Slower melting ice cream in pipeline, thanks to new ingredient
Published On Mon 31 Aug 2015 by Roddy Isles
Childhood memories of sticky hands from melting ice cream cones could soon become obsolete, thanks to a new food ingredient.
Scientists have discovered a naturally occurring protein that can be used to create ice cream that is more resistant to melting than conventional products. The protein binds together the air, fat and water in ice cream, creating a super-smooth consistency.
The new ingredient could enable ice creams to keep frozen for longer in hot weather. It could also prevent gritty ice crystals from forming, ensuring a fine, smooth texture like those of luxury ice creams. The development could allow products to be manufactured with lower levels of saturated fat – and fewer calories – than at present.
Researchers at the Universities of Edinburgh and Dundee developed a method of producing the new protein – which occurs naturally in some foods – in friendly bacteria. They estimate that ice cream made with the ingredient could be available within three to five years.
The protein works by adhering to fat droplets and air bubbles, making them more stable in a mixture. Using the ingredient could offer significant advantages for ice cream makers. It can be processed without loss of performance, and can be produced from sustainable raw materials.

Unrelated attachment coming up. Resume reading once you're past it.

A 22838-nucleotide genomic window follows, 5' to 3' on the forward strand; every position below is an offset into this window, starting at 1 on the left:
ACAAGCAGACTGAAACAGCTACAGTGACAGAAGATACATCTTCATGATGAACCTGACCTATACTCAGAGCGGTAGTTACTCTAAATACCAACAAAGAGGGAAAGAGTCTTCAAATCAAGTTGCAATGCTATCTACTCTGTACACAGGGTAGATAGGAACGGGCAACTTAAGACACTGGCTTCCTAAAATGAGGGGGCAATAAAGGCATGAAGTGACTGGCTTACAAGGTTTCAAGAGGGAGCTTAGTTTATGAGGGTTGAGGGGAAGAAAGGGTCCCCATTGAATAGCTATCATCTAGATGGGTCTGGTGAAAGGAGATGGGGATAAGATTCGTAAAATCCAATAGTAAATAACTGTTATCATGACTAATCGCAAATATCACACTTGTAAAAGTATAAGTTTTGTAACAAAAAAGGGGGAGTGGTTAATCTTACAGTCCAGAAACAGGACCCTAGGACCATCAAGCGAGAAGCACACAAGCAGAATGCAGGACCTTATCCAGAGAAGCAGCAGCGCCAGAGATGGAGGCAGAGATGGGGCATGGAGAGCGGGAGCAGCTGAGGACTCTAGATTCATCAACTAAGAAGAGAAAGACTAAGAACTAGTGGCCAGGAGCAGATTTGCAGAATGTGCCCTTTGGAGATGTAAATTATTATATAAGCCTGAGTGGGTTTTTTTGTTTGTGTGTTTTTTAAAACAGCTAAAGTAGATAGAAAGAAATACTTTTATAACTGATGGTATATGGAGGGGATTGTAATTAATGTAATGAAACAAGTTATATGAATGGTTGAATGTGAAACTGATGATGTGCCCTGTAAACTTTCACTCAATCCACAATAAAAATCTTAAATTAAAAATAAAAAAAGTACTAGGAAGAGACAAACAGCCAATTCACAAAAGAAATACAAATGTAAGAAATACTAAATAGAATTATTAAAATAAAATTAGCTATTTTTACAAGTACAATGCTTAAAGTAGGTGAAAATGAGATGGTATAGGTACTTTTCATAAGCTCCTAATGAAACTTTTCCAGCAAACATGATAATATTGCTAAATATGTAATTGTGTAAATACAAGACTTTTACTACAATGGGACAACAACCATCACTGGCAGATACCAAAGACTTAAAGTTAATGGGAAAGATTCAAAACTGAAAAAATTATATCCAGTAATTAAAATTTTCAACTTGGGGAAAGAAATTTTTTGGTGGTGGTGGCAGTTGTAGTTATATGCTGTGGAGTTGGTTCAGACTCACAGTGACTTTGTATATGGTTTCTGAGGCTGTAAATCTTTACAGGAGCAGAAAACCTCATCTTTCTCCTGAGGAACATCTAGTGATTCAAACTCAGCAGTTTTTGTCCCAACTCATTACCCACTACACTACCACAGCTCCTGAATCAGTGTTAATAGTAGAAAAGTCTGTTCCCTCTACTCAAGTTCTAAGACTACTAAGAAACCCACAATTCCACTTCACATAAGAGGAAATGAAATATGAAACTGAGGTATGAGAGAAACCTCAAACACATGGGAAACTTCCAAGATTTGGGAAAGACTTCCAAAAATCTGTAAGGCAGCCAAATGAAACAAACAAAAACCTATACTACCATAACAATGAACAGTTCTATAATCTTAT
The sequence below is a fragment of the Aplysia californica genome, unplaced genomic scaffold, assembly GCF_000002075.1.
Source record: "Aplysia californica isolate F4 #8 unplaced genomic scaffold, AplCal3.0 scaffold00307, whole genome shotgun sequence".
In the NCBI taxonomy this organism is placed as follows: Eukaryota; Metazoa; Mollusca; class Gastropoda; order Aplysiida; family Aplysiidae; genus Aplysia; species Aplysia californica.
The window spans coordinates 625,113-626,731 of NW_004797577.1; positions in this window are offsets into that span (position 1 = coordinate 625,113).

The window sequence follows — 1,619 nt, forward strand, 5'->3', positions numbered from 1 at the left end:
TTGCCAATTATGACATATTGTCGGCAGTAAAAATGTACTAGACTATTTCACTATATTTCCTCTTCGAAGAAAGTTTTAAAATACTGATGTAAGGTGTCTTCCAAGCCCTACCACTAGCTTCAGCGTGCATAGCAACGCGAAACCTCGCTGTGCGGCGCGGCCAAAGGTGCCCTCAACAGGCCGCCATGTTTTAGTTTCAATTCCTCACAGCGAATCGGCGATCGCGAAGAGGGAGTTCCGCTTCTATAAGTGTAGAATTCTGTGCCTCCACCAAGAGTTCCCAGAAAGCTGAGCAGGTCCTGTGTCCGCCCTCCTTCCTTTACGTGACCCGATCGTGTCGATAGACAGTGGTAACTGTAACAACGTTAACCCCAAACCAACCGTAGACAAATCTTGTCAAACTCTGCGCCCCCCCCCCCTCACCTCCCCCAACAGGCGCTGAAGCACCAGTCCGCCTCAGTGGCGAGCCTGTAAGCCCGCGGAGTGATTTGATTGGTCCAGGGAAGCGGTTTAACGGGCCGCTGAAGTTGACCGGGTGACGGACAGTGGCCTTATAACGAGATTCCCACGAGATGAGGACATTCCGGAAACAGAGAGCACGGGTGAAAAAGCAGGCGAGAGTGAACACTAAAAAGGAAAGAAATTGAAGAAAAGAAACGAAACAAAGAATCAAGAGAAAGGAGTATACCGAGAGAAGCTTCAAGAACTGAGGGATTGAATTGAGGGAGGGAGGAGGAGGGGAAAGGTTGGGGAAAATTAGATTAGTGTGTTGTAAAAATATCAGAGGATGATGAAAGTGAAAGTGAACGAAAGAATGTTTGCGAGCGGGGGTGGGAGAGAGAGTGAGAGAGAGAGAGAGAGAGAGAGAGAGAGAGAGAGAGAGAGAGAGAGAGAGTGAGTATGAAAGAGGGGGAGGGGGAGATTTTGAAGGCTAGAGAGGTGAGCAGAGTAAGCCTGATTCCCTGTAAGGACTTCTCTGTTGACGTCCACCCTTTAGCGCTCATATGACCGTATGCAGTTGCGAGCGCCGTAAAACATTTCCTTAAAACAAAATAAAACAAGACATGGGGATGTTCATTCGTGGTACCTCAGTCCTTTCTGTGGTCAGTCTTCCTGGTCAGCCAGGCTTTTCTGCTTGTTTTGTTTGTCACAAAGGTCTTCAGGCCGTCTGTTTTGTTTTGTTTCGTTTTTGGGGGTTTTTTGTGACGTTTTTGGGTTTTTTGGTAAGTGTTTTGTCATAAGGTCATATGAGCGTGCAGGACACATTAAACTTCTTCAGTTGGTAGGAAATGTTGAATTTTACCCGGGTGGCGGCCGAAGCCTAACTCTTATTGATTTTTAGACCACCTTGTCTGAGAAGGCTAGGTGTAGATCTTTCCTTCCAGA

Manufacturers could also benefit from a reduced need to deep freeze their product, as the ingredient would keep ice cream frozen for longer. The supply chain would also be eased by a reduced need to keep the product very cold throughout delivery and merchandising.
The protein, known as BslA, was developed with support from the Engineering and Physical Sciences Research Council and the Biotechnology and Biological Sciences Research Council.
Professor Cait MacPhee, of the University of Edinburgh’s School of Physics and Astronomy, who led the project, said: “We’re excited by the potential this new ingredient has for improving ice cream, both for consumers and for manufacturers.”
Dr Nicola Stanley-Wall, of the University of Dundee, said: “It has been fun working on the applied use of a protein that was initially identified due to its practical purpose in bacteria.”
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